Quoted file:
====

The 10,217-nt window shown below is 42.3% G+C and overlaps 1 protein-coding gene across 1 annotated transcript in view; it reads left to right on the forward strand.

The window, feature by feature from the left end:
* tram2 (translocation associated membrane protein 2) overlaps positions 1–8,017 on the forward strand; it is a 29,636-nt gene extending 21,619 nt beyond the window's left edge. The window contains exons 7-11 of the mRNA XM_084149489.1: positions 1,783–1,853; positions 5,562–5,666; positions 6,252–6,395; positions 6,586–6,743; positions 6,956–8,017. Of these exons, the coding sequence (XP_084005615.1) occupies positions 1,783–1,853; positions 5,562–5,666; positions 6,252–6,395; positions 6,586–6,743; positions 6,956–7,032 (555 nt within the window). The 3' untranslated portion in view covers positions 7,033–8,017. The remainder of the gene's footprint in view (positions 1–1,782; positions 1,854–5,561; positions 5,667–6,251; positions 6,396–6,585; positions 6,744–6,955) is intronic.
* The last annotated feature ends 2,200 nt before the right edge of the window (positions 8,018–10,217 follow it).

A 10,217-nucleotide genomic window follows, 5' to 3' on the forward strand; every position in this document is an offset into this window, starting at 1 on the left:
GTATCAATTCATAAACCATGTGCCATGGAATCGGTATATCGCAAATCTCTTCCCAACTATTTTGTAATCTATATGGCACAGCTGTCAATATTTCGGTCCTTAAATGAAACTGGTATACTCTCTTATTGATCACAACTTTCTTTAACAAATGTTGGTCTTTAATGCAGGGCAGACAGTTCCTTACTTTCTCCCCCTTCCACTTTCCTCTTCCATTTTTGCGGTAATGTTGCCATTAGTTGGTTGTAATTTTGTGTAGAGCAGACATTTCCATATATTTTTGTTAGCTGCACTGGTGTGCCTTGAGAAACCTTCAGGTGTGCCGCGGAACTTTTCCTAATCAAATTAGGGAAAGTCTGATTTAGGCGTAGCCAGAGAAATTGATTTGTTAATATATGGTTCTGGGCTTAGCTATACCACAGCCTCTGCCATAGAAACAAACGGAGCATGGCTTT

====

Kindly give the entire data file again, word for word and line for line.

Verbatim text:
The 10,217-nt window shown below is 42.3% G+C and overlaps 1 protein-coding gene across 1 annotated transcript in view; it reads left to right on the forward strand.

The window, feature by feature from the left end:
* tram2 (translocation associated membrane protein 2) overlaps positions 1–8,017 on the forward strand; it is a 29,636-nt gene extending 21,619 nt beyond the window's left edge. The window contains exons 7-11 of the mRNA XM_084149489.1: positions 1,783–1,853; positions 5,562–5,666; positions 6,252–6,395; positions 6,586–6,743; positions 6,956–8,017. Of these exons, the coding sequence (XP_084005615.1) occupies positions 1,783–1,853; positions 5,562–5,666; positions 6,252–6,395; positions 6,586–6,743; positions 6,956–7,032 (555 nt within the window). The 3' untranslated portion in view covers positions 7,033–8,017. The remainder of the gene's footprint in view (positions 1–1,782; positions 1,854–5,561; positions 5,667–6,251; positions 6,396–6,585; positions 6,744–6,955) is intronic.
* The last annotated feature ends 2,200 nt before the right edge of the window (positions 8,018–10,217 follow it).

A 10,217-nucleotide genomic window follows, 5' to 3' on the forward strand; every position in this document is an offset into this window, starting at 1 on the left:
GTATCAATTCATAAACCATGTGCCATGGAATCGGTATATCGCAAATCTCTTCCCAACTATTTTGTAATCTATATGGCACAGCTGTCAATATTTCGGTCCTTAAATGAAACTGGTATACTCTCTTATTGATCACAACTTTCTTTAACAAATGTTGGTCTTTAATGCAGGGCAGACAGTTCCTTACTTTCTCCCCCTTCCACTTTCCTCTTCCATTTTTGCGGTAATGTTGCCATTAGTTGGTTGTAATTTTGTGTAGAGCAGACATTTCCATATATTTTTGTTAGCTGCACTGGTGTGCCTTGAGAAACCTTCAGGTGTGCCGCGGAACTTTTCCTAATCAAATTAGGGAAAGTCTGATTTAGGCGTAGCCAGAGAAATTGATTTGTTAATATATGGTTCTGGGCTTAGCTATACCACAGCCTCTGCCATAGAAACAAACGGAGCATGGCTTT